Adiponectin levels, food choices, and genetics

Adiponectin, a hormone discovered in the 1990’s, is secreted by adipose (fat) tissue.  It is an anti-inflammatory protein, protective against the effects of low-grade inflammation that are associated with obesity.

Although it is made in adipose tissue, those who have more fat tissue usually have lower adiponectin levels.  It is thought that the lower adiponectin levels (and thus high inflammation) are a cause of chronic issues associated with obesity.[ref]

Low levels of adiponectin have been linked to insulin resistance, diabetes, heart disease, and cancer.  [ref]

ADIPOQ gene: responsible for adiponectin creation

Some polymorphisms increase adiponectin levels, leading to lower risk of insulin resistance,  and some polymorphisms decrease adiponectin levels which leads to a higher risk of insulin resistance and diabetes.  Diet and ethnicity also seem to play a role in how these polymorphisms affect a person.

rs17300539 (T is the minor allele,  v.4 and v.5)

  • T allele= lower weight, BMI and higher adiponectin levels; benefits from a monounsaturated fat diet and MUFA > 13% cuts risk of obesity in half [ref] [ref]

rs1501299 (T is the minor allele, v.4 and v.5)

  • T allele is associated with higher adiponectin levels in some populations[ref]  and lower adiponectin levels in other populations[ref][ref] This may be related to the amount of fiber in the diet (see below).  In general, the T allele is thought to have increased adiponectin signaling. This is protective against heart disease. [ref]
  • G/G homozygotes  are reported as having lower adiponectin levels in most populations [ref] but diet comes into play here: G/G homozygotes have higher adiponectin levels compared to T carriers when eating a low fiber diet. [ref]   G allele is associated with an increased risk of endometrial cancer [ref] breast cancer, which is associated with low adiponectin signaling[ref]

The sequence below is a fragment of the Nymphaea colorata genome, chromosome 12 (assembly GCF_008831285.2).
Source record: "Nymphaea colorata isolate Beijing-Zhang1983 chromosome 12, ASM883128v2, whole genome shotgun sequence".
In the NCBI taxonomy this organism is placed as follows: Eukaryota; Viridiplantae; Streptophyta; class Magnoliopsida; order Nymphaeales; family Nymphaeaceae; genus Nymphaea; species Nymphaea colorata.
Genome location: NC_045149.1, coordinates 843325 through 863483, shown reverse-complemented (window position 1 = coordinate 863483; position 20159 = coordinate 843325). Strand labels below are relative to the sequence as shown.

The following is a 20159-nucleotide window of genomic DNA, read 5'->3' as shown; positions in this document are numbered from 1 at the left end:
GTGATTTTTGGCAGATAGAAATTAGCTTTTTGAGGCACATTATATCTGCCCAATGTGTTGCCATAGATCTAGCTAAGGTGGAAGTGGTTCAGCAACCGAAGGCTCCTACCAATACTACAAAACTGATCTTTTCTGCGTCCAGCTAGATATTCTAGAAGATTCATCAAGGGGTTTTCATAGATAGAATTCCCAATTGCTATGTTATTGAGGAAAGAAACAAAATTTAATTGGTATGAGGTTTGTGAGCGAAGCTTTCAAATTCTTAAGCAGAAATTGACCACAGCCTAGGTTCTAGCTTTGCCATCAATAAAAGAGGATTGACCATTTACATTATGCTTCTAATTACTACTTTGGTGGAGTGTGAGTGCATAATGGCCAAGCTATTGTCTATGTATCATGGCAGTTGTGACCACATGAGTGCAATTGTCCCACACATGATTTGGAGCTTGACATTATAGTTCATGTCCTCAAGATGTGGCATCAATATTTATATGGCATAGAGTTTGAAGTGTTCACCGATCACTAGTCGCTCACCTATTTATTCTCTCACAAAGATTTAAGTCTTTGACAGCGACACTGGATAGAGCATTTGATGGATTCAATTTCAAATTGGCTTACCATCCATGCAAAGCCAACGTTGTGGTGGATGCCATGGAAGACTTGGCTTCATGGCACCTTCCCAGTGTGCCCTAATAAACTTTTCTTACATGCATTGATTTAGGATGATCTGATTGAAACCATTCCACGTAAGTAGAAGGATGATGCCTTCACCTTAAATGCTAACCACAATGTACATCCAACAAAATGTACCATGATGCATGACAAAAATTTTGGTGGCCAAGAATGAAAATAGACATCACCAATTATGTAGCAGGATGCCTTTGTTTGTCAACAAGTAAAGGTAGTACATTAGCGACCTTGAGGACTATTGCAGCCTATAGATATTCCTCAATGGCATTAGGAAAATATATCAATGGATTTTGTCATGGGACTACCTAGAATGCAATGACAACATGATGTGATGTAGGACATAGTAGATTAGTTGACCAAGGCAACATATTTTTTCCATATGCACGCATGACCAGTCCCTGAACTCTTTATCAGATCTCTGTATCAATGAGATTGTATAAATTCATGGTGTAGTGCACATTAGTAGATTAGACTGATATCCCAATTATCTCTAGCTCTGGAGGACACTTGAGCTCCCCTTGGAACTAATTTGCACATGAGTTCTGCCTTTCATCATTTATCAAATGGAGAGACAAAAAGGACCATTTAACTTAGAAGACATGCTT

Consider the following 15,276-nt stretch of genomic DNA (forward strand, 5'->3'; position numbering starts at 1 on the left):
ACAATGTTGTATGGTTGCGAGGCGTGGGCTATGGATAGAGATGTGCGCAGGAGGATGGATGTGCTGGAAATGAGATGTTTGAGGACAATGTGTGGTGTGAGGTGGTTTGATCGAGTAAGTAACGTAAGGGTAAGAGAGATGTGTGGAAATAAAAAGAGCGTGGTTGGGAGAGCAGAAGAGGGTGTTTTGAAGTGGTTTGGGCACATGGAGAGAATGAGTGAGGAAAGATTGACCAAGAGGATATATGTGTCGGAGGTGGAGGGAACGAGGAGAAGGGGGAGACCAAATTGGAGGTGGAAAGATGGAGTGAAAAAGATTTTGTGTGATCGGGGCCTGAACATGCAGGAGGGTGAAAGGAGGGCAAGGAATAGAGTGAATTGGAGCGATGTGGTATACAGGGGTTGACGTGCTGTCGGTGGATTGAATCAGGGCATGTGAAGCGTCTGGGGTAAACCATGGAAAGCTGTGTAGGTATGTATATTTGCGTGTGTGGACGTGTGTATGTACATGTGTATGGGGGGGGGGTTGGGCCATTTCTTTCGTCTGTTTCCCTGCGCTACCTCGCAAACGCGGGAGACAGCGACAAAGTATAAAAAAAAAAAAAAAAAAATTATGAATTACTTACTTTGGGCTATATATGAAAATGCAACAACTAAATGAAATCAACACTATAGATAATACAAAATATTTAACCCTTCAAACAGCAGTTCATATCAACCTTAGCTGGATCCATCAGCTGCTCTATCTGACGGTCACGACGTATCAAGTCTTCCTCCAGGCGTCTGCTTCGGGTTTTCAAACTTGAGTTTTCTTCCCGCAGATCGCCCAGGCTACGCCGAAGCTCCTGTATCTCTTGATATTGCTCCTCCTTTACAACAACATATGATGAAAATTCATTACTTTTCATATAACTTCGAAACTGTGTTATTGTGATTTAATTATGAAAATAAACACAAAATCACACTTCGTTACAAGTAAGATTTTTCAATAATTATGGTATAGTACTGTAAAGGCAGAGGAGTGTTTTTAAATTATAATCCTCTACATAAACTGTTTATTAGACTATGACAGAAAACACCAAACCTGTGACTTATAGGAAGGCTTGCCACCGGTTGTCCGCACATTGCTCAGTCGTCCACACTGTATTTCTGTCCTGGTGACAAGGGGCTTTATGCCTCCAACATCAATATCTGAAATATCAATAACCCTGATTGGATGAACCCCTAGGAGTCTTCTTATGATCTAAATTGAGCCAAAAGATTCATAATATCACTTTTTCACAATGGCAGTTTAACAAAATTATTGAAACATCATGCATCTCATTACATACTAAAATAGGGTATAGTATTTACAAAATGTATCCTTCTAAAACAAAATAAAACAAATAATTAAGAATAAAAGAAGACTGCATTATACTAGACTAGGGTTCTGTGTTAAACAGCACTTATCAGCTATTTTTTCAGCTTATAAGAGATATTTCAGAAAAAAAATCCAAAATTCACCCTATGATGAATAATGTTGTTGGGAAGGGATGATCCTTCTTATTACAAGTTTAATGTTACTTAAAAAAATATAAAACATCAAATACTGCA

rs266729 (C is the minor allele, v.4 and v.5)

  • C/C homozygous (23andMe orientation) has lower adiponectin levels  [ref] [ref] [ref]
  • For Caucasian men with G/G (23andMe orientation, more common alleles), switching from a saturated fat rich diet to either a carbohydrate rich diet or a monounsaturated fat rich diet caused plasma glucose concentrations to decrease. [ref]

rs2241766 (G is the minor allele, v.4 and v.5)

  • G allele is associated with higher risk of Type 2 Diabetes in Asian populations [ref]

rs17366568 (G is the minor allele, v.4 and v.5)

  • G allele is associated with lower serum adiponectin levels in white women but not black women [ref]

What works and doesn’t work:

Increasing adiponectin levels seems like a good idea since low levels of adiponectin are a risk factor for heart disease.  But it isn’t absolutely clear that manipulating adiponectin levels will cause weight loss.

  • Orlistat (Alli) increases adiponectin levels [ref]
  • Both blueberry juice and mulberry juice increased adiponectin levels (in mice) [ref]
  • In mice, Platycodon grandiflorus root extract (Korean medicinal food) improved insulin sensitivity to activation of PPARG which upregulates adiponectin [ref]

Here are a few things that have been tested and found not to increase adiponectin levels:

  • Fish oil doesn’t seem to have much effect on adiponectin levels.
  • Green tea extract doesn’t affect adiponectin levels [ref]


Author Information:   Debbie Moon
Debbie Moon is the founder of Genetic Lifehacks. She holds a Master of Science in Biological Sciences from Clemson University and an undergraduate degree in engineering from Colorado School of Mines. Debbie is a science communicator who is passionate about explaining evidence-based health information. Her goal with Genetic Lifehacks is to bridge the gap between the research hidden in scientific journals and everyone's ability to use that information. To contact Debbie, visit the contact page.